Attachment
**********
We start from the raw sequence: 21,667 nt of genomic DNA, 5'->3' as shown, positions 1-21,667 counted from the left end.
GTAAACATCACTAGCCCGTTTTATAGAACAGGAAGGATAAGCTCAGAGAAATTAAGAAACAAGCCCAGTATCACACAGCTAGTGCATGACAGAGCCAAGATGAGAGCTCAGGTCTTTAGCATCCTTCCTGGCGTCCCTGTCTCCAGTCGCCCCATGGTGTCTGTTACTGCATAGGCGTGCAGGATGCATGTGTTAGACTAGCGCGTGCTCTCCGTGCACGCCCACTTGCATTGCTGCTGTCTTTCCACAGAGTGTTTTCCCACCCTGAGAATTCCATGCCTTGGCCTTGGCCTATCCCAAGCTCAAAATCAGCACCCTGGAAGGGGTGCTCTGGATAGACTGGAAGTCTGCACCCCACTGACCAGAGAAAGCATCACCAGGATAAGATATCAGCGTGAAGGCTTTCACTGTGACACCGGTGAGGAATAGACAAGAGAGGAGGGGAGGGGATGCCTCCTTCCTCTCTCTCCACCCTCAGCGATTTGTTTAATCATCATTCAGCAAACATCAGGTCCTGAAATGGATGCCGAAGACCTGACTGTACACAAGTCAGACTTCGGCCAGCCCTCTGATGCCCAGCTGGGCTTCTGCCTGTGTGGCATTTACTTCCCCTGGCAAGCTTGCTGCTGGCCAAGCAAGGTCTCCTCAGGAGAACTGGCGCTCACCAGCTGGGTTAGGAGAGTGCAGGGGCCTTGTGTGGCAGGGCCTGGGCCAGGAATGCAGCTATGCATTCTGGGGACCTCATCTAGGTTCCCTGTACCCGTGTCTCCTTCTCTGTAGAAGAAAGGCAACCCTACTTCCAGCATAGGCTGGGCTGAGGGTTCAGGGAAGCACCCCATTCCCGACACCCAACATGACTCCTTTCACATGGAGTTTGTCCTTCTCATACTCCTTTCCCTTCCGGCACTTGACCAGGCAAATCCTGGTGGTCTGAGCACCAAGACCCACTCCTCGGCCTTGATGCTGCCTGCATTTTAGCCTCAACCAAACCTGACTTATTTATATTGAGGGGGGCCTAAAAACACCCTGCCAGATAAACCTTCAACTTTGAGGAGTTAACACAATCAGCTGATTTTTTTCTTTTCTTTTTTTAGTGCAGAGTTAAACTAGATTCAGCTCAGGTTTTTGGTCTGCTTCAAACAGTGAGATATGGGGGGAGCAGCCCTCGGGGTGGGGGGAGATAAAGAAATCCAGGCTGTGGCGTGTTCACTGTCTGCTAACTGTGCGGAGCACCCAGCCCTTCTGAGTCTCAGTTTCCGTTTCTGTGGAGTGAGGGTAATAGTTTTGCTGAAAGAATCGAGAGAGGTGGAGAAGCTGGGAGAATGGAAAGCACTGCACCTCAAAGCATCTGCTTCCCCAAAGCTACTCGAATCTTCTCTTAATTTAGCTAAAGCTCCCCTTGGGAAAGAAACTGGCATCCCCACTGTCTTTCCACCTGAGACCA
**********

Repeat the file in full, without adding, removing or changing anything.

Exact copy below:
We start from the raw sequence: 21,667 nt of genomic DNA, 5'->3' as shown, positions 1-21,667 counted from the left end.
GTAAACATCACTAGCCCGTTTTATAGAACAGGAAGGATAAGCTCAGAGAAATTAAGAAACAAGCCCAGTATCACACAGCTAGTGCATGACAGAGCCAAGATGAGAGCTCAGGTCTTTAGCATCCTTCCTGGCGTCCCTGTCTCCAGTCGCCCCATGGTGTCTGTTACTGCATAGGCGTGCAGGATGCATGTGTTAGACTAGCGCGTGCTCTCCGTGCACGCCCACTTGCATTGCTGCTGTCTTTCCACAGAGTGTTTTCCCACCCTGAGAATTCCATGCCTTGGCCTTGGCCTATCCCAAGCTCAAAATCAGCACCCTGGAAGGGGTGCTCTGGATAGACTGGAAGTCTGCACCCCACTGACCAGAGAAAGCATCACCAGGATAAGATATCAGCGTGAAGGCTTTCACTGTGACACCGGTGAGGAATAGACAAGAGAGGAGGGGAGGGGATGCCTCCTTCCTCTCTCTCCACCCTCAGCGATTTGTTTAATCATCATTCAGCAAACATCAGGTCCTGAAATGGATGCCGAAGACCTGACTGTACACAAGTCAGACTTCGGCCAGCCCTCTGATGCCCAGCTGGGCTTCTGCCTGTGTGGCATTTACTTCCCCTGGCAAGCTTGCTGCTGGCCAAGCAAGGTCTCCTCAGGAGAACTGGCGCTCACCAGCTGGGTTAGGAGAGTGCAGGGGCCTTGTGTGGCAGGGCCTGGGCCAGGAATGCAGCTATGCATTCTGGGGACCTCATCTAGGTTCCCTGTACCCGTGTCTCCTTCTCTGTAGAAGAAAGGCAACCCTACTTCCAGCATAGGCTGGGCTGAGGGTTCAGGGAAGCACCCCATTCCCGACACCCAACATGACTCCTTTCACATGGAGTTTGTCCTTCTCATACTCCTTTCCCTTCCGGCACTTGACCAGGCAAATCCTGGTGGTCTGAGCACCAAGACCCACTCCTCGGCCTTGATGCTGCCTGCATTTTAGCCTCAACCAAACCTGACTTATTTATATTGAGGGGGGCCTAAAAACACCCTGCCAGATAAACCTTCAACTTTGAGGAGTTAACACAATCAGCTGATTTTTTTCTTTTCTTTTTTTAGTGCAGAGTTAAACTAGATTCAGCTCAGGTTTTTGGTCTGCTTCAAACAGTGAGATATGGGGGGAGCAGCCCTCGGGGTGGGGGGAGATAAAGAAATCCAGGCTGTGGCGTGTTCACTGTCTGCTAACTGTGCGGAGCACCCAGCCCTTCTGAGTCTCAGTTTCCGTTTCTGTGGAGTGAGGGTAATAGTTTTGCTGAAAGAATCGAGAGAGGTGGAGAAGCTGGGAGAATGGAAAGCACTGCACCTCAAAGCATCTGCTTCCCCAAAGCTACTCGAATCTTCTCTTAATTTAGCTAAAGCTCCCCTTGGGAAAGAAACTGGCATCCCCACTGTCTTTCCACCTGAGACCA